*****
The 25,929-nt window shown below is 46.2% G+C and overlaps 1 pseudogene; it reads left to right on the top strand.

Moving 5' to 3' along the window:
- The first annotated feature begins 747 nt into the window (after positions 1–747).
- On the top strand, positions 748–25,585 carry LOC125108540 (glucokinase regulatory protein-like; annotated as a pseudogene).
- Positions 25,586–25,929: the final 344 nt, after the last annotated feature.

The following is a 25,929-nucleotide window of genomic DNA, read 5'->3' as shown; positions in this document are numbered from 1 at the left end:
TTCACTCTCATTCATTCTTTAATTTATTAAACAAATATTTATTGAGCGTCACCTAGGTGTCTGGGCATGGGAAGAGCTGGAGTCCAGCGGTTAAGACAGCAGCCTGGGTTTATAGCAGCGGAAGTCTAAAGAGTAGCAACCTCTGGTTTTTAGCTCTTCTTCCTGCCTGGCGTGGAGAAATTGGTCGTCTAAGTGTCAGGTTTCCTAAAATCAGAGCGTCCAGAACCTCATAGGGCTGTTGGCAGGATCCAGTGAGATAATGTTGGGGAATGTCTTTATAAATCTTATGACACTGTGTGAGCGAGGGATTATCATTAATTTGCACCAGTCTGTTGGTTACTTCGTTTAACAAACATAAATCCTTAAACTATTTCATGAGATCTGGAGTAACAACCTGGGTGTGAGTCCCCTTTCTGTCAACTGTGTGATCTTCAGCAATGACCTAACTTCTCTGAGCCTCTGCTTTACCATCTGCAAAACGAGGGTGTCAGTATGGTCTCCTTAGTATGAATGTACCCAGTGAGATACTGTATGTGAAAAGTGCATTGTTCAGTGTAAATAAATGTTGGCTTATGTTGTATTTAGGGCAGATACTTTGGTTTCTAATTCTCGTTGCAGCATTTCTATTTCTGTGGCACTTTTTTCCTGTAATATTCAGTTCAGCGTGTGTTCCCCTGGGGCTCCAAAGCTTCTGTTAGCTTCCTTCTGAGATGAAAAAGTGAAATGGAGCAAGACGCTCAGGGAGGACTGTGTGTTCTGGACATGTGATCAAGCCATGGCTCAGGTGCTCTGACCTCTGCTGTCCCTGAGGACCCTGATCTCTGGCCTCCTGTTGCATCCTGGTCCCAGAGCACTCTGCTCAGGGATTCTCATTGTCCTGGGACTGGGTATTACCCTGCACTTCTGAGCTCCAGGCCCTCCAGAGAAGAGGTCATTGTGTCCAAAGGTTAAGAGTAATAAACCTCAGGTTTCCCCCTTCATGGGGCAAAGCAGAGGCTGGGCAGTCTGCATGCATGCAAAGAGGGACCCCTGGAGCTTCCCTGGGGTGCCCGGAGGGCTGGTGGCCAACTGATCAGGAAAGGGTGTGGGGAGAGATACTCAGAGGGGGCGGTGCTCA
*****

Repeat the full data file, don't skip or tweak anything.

The 25,929-nt window shown below is 46.2% G+C and overlaps 1 pseudogene; it reads left to right on the top strand.

Moving 5' to 3' along the window:
- The first annotated feature begins 747 nt into the window (after positions 1–747).
- On the top strand, positions 748–25,585 carry LOC125108540 (glucokinase regulatory protein-like; annotated as a pseudogene).
- Positions 25,586–25,929: the final 344 nt, after the last annotated feature.

The following is a 25,929-nucleotide window of genomic DNA, read 5'->3' as shown; positions in this document are numbered from 1 at the left end:
TTCACTCTCATTCATTCTTTAATTTATTAAACAAATATTTATTGAGCGTCACCTAGGTGTCTGGGCATGGGAAGAGCTGGAGTCCAGCGGTTAAGACAGCAGCCTGGGTTTATAGCAGCGGAAGTCTAAAGAGTAGCAACCTCTGGTTTTTAGCTCTTCTTCCTGCCTGGCGTGGAGAAATTGGTCGTCTAAGTGTCAGGTTTCCTAAAATCAGAGCGTCCAGAACCTCATAGGGCTGTTGGCAGGATCCAGTGAGATAATGTTGGGGAATGTCTTTATAAATCTTATGACACTGTGTGAGCGAGGGATTATCATTAATTTGCACCAGTCTGTTGGTTACTTCGTTTAACAAACATAAATCCTTAAACTATTTCATGAGATCTGGAGTAACAACCTGGGTGTGAGTCCCCTTTCTGTCAACTGTGTGATCTTCAGCAATGACCTAACTTCTCTGAGCCTCTGCTTTACCATCTGCAAAACGAGGGTGTCAGTATGGTCTCCTTAGTATGAATGTACCCAGTGAGATACTGTATGTGAAAAGTGCATTGTTCAGTGTAAATAAATGTTGGCTTATGTTGTATTTAGGGCAGATACTTTGGTTTCTAATTCTCGTTGCAGCATTTCTATTTCTGTGGCACTTTTTTCCTGTAATATTCAGTTCAGCGTGTGTTCCCCTGGGGCTCCAAAGCTTCTGTTAGCTTCCTTCTGAGATGAAAAAGTGAAATGGAGCAAGACGCTCAGGGAGGACTGTGTGTTCTGGACATGTGATCAAGCCATGGCTCAGGTGCTCTGACCTCTGCTGTCCCTGAGGACCCTGATCTCTGGCCTCCTGTTGCATCCTGGTCCCAGAGCACTCTGCTCAGGGATTCTCATTGTCCTGGGACTGGGTATTACCCTGCACTTCTGAGCTCCAGGCCCTCCAGAGAAGAGGTCATTGTGTCCAAAGGTTAAGAGTAATAAACCTCAGGTTTCCCCCTTCATGGGGCAAAGCAGAGGCTGGGCAGTCTGCATGCATGCAAAGAGGGACCCCTGGAGCTTCCCTGGGGTGCCCGGAGGGCTGGTGGCCAACTGATCAGGAAAGGGTGTGGGGAGAGATACTCAGAGGGGGCGGTGCTCA